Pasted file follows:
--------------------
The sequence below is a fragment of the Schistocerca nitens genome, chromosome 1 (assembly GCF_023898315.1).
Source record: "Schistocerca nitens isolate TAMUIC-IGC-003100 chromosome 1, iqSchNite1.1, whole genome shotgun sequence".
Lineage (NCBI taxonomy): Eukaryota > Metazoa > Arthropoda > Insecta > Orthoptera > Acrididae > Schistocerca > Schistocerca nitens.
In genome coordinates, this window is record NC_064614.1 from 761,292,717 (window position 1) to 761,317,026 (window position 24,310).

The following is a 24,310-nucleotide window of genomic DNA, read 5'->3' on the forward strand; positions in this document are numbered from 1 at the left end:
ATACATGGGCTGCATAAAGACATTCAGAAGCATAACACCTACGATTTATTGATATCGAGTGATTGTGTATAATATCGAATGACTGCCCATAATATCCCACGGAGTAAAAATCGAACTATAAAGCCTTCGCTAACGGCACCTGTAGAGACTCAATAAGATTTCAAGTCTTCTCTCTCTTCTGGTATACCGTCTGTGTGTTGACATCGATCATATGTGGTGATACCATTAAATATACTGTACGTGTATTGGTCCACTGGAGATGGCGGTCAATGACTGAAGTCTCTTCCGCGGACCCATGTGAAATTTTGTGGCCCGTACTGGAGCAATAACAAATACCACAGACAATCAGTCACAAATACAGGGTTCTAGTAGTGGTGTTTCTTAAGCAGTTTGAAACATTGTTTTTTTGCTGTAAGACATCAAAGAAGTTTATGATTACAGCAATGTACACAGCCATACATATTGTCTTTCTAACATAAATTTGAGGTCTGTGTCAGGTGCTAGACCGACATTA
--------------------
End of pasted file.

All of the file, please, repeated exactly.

The sequence below is a fragment of the Schistocerca nitens genome, chromosome 1 (assembly GCF_023898315.1).
Source record: "Schistocerca nitens isolate TAMUIC-IGC-003100 chromosome 1, iqSchNite1.1, whole genome shotgun sequence".
Lineage (NCBI taxonomy): Eukaryota > Metazoa > Arthropoda > Insecta > Orthoptera > Acrididae > Schistocerca > Schistocerca nitens.
In genome coordinates, this window is record NC_064614.1 from 761,292,717 (window position 1) to 761,317,026 (window position 24,310).

The following is a 24,310-nucleotide window of genomic DNA, read 5'->3' on the forward strand; positions in this document are numbered from 1 at the left end:
ATACATGGGCTGCATAAAGACATTCAGAAGCATAACACCTACGATTTATTGATATCGAGTGATTGTGTATAATATCGAATGACTGCCCATAATATCCCACGGAGTAAAAATCGAACTATAAAGCCTTCGCTAACGGCACCTGTAGAGACTCAATAAGATTTCAAGTCTTCTCTCTCTTCTGGTATACCGTCTGTGTGTTGACATCGATCATATGTGGTGATACCATTAAATATACTGTACGTGTATTGGTCCACTGGAGATGGCGGTCAATGACTGAAGTCTCTTCCGCGGACCCATGTGAAATTTTGTGGCCCGTACTGGAGCAATAACAAATACCACAGACAATCAGTCACAAATACAGGGTTCTAGTAGTGGTGTTTCTTAAGCAGTTTGAAACATTGTTTTTTTGCTGTAAGACATCAAAGAAGTTTATGATTACAGCAATGTACACAGCCATACATATTGTCTTTCTAACATAAATTTGAGGTCTGTGTCAGGTGCTAGACCGACATTA